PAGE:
In the first case, Reform has already ruled out EKRE (and EKRE and SDE have mutually ruled each other out). Isamaa, with 12 seats, would push the party over the 51-seat threshold. A Reform-Centre coalition would have 60 seats, but it remains to be seen how that could pan out given it would mean either MS Kallas or Mr Ratas could not be prime minister (and another choice role, president of the Riigikogu, has already gone, to EKRE's Henn Põlluaas).

In the second case, Reform/SDE would need seven votes from those Centre and Isamaa MPs who opposed their own parties' union with EKRE. However, at this stage Ms Kallas has not said such a set-up is on the cards.

"The meeting [with SDE] was very constructive, with great energy, and we talked about how we could move forward as soon as possible, about our concerns, put together a timetable, ways to obtain the information we need during the week and to take action to put together a positive alternative," Ms Kallas told ERR's Arp Müller.

Values-based governance principles

"We have not, however, produced a coalition agreement, because we do not have a majority at the Riigikogu with which to draft a purely governmental agreement. We are building the foundations of governance, though," she said.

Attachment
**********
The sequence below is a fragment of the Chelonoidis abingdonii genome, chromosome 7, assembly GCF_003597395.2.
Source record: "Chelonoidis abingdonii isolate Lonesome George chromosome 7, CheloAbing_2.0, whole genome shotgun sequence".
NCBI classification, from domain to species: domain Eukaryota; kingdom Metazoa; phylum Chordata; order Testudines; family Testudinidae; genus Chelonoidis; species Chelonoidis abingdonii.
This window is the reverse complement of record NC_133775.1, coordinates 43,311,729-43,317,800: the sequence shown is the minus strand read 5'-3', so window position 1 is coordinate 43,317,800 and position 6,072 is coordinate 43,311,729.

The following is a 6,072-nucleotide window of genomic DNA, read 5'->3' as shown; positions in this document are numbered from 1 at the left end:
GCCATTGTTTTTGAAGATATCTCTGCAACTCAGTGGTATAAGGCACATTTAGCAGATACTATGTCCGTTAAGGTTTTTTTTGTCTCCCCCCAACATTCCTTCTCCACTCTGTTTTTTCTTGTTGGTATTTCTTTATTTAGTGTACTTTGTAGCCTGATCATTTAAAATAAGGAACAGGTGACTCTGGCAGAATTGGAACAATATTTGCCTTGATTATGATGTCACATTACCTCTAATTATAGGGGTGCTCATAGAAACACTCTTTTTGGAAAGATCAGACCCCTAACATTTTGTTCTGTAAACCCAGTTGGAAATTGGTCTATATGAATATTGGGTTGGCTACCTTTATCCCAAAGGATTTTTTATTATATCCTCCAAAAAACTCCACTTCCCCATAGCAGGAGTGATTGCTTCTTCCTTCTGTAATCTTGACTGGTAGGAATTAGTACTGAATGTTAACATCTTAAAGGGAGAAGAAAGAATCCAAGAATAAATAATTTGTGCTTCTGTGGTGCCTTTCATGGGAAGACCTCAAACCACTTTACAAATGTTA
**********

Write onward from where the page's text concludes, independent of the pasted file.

''We are following what the constitution prescribers – principles of governance,'' she continued.

As to the nature of what these principles may take, Ms Kallas said that the document is on a very values-based platform, given the values conflict in Estonian society at present.

''We can agree on the principles that our government would follow and which is now questioned - an open society, an open economy, the rule of law," she said.

"Of course, we are also waiting for what should come from the currently negotiated coalition agreement," Ms Kallas added.

The negotiation period between Centre, EKRE and Isamaa saw calls from EKRE deputy Martin Helme to remove journalists at public broadcaster ERR from the airwaves for displaying ''bias''. Mr Helme, who is EKRE's representative on the broadcasting supervisory council, did not name names, but Centre's representative, Marika Tuus-Laul, did, citing TV anchors Priit Kuusk and Johannes Tralla as displaying an aggressive interviewing technique with Centre MPs.